Actual Innocent Prisoners
Chris Radke
Texas innocent prisoner
wrongful conviction

chris radke - texas

Case Summary


On February 29th, 1996 I was partying with friends; drinking and smoking pot. I took a powerful sedative called Rohypnol. I was already on parole for getting caught with LSD and meth, so this wasn’t the greatest idea, but it’s the truth of what happened. Needless to say, I didn’t learn my lesson from my prior stint with the law, but I wasn’t a bad person. I just wasn’t making the greatest choices. I wanted my life to be fun and that was how we had fun back then.

I was 24 years old. I had a beautiful wife, named Diana. She was slender and had beautiful blonde hair. I loved her. When we found out we were having our son, I married her. I wanted to do the right thing by her, take responsibility and be a man. I wasn’t ready to be a father, but I was going to do what had to be done.

However, Diana had her issues. She was depressed a lot and angry at times. She was very possessive and needed a lot of attention. She got so angry sometimes, she became abusive. There was a police report filed from the time she punched me. But after every argument, all was forgiven and we moved on. We did the best we could but all in all, we were a couple of kids, even though she was older than I was. Unfortunately, she was suicidal and had discussed it with a number of people, before attempting it in the past. 

On the night of February 29th, 1996 she finally managed to succeed. I only wish she got the help she needed before that tragic day.

After getting fairly wasted with my friends, I got a ride home because I was too intoxicated to drive. I didn’t usually get that plastered, but I did that evening. I didn’t even remember where I left my car, which was later discovered in Denny’s parking lot. All I remember is one friend drove me home and I walked in the door. That’s when Diana was threatening to kill herself with our shotgun. I tried taking the shotgun away from her, like I have been able to do on two previous occasions. This time I couldn’t get it from her. I don’t know if it’s because of how intoxicated I was or how determined she was, but at that moment, I failed. I couldn’t save her again.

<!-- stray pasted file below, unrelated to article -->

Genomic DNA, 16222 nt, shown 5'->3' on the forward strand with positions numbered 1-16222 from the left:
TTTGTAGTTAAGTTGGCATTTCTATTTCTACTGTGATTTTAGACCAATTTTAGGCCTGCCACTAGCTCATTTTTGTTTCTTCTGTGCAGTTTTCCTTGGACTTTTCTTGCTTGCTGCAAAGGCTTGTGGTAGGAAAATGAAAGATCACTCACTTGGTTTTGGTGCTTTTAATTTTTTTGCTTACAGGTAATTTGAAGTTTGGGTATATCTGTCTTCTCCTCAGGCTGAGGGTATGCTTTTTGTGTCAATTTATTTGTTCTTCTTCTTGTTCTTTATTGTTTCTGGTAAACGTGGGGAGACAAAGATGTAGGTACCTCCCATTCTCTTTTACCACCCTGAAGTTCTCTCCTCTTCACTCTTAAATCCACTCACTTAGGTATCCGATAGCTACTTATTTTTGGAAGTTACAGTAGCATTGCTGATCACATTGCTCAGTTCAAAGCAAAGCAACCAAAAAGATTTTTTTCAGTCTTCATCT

When Diana shot herself, I was in total shock and despair. I could barely talk, I was hysterical. My wife had just shot herself, right in front of me. Not only was I hysterical, I was scared. I lost my wife! I was also already on parole for drug charges, plus there was a gun involved, I had been drinking and smoking pot, and I was high on Rohypnol. To make matters worse, I had some pot in the house as well. Regardless of the reasons I would violate my parole, my wife laid dead in front of me. Terrified, I called my mother. What does a scared kid do when they’re afraid? They call mom. Not only did I call my mom first, but I also called my wife’s mother, too. I couldn’t make sense of anything happening right then. Diana was hurt, and I was alone. I was terrified of getting into trouble again, and I didn’t trust the Garland Police Department (Garland, TX, Dallas County).


It was Diana’s family that called the Police on my behalf. When Garland Police Officers arrived, they kept asking me questions about what happened. My mind was racing, my anxiety was through the roof and because of my state of mind, I just couldn’t think. 

The Police read me my rights at the scene, because I had conflicting statements in all of my panic. Although I’m not sure exactly what it was that I said to them, I know I kept asking for an attorney. I was denied the opportunity to speak to my attorney! My stepdad, Robert Lee Caldwell Jr, had my aunt, Helen Bright, who is an attorney, on the phone. My stepdad told the Police at the scene, that my attorney was on the phone and wanted to speak with me. The Police threatened to arrest my stepdad and kept denying me the right to speak to my attorney.

Once at the Police station, they swabbed my hands for gun powder residue, which later came up as negative (in contrast, my wife’s showed positive). 

Detective Thompson continued to interrogate me further, even though he didn’t tell me I was being taped. I asked multiple times and he denied it repeatedly. He also admitted that they knew of my wife’s suicide problems and they knew she shot herself.

I was in total shock and despair after this traumatic event; I couldn’t think. The Police kept questioning me (even after I kept asking for an attorney) at the station. Detective Thompson kept trying to coerce me into saying things. I had nothing to hide. I didn’t shoot my wife, but I was still scared of getting into trouble for felonious possession of a firearm. I was also exceedingly intoxicated, and on parole. I tried keeping myself away from the whole thing when I was questioned. I told a few stories out of shock, but I’m innocent of killing my wife. I figured the evidence would prove this, regardless of what I said.

What I didn’t know until years later, was that Garland Police Department called a Texas Ranger – Ranger Sheen – to the scene to do a blood spatter analysis. Ranger Sheen started his investigation and was told to stop just after getting started. Ranger Sheen was tasked with trying to interpret where the gun was by using strands to plot the path of the blood. After only 4 strands were placed, he was halted. The average number of strands in blood spatter analysis is 200. If he was allowed to do his job, it would have shown I was innocent of firing the weapon immediately. However, the Garland Police Department interfered with my due process rights in this investigation!

Also, I knew something was wrong with the photos of the scene. The shotgun was lying across my wife’s chest. I remember it on the floor, on her left side. But now it’s across her chest. Emma Profit, the Medical Examiner’s Field Agent, said the scene did not look like a suicide because of the placement of the shotgun.